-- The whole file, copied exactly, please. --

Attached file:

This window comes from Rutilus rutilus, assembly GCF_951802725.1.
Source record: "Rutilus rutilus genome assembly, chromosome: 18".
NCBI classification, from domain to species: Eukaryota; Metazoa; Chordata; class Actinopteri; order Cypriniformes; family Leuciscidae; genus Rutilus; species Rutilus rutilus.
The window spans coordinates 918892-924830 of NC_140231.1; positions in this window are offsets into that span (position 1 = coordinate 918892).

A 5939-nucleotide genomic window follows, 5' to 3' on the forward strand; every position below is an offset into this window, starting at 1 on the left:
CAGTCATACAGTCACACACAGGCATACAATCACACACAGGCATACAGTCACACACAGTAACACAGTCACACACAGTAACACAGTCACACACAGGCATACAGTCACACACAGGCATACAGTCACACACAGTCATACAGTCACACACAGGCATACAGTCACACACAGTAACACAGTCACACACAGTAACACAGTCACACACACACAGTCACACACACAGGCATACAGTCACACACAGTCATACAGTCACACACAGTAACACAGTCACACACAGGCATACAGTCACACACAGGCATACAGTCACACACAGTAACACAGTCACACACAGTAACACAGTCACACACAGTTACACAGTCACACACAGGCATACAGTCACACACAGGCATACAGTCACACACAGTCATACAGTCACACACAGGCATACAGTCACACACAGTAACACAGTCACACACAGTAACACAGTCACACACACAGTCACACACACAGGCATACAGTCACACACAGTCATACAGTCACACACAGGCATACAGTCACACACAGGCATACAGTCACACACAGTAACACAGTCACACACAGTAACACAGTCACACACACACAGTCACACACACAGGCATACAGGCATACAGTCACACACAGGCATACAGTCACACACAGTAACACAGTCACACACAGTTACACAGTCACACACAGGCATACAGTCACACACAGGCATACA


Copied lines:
This window comes from Rutilus rutilus, assembly GCF_951802725.1.
Source record: "Rutilus rutilus genome assembly, chromosome: 18".
NCBI classification, from domain to species: Eukaryota; Metazoa; Chordata; class Actinopteri; order Cypriniformes; family Leuciscidae; genus Rutilus; species Rutilus rutilus.
The window spans coordinates 918892-924830 of NC_140231.1; positions in this window are offsets into that span (position 1 = coordinate 918892).

A 5939-nucleotide genomic window follows, 5' to 3' on the forward strand; every position below is an offset into this window, starting at 1 on the left:
CAGTCATACAGTCACACACAGGCATACAATCACACACAGGCATACAGTCACACACAGTAACACAGTCACACACAGTAACACAGTCACACACAGGCATACAGTCACACACAGGCATACAGTCACACACAGTCATACAGTCACACACAGGCATACAGTCACACACAGTAACACAGTCACACACAGTAACACAGTCACACACACACAGTCACACACACAGGCATACAGTCACACACAGTCATACAGTCACACACAGTAACACAGTCACACACAGGCATACAGTCACACACAGGCATACAGTCACACACAGTAACACAGTCACACACAGTAACACAGTCACACACAGTTACACAGTCACACACAGGCATACAGTCACACACAGGCATACAGTCACACACAGTCATACAGTCACACACAGGCATACAGTCACACACAGTAACACAGTCACACACAGTAACACAGTCACACACACAGTCACACACACAGGCATACAGTCACACACAGTCATACAGTCACACACAGGCATACAGTCACACACAGGCATACAGTCACACACAGTAACACAGTCACACACAGTAACACAGTCACACACACACAGTCACACACACAGGCATACAGGCATACAGTCACACACAGGCATACAGTCACACACAGTAACACAGTCACACACAGTTACACAGTCACACACAGGCATACAGTCACACACAGGCATACA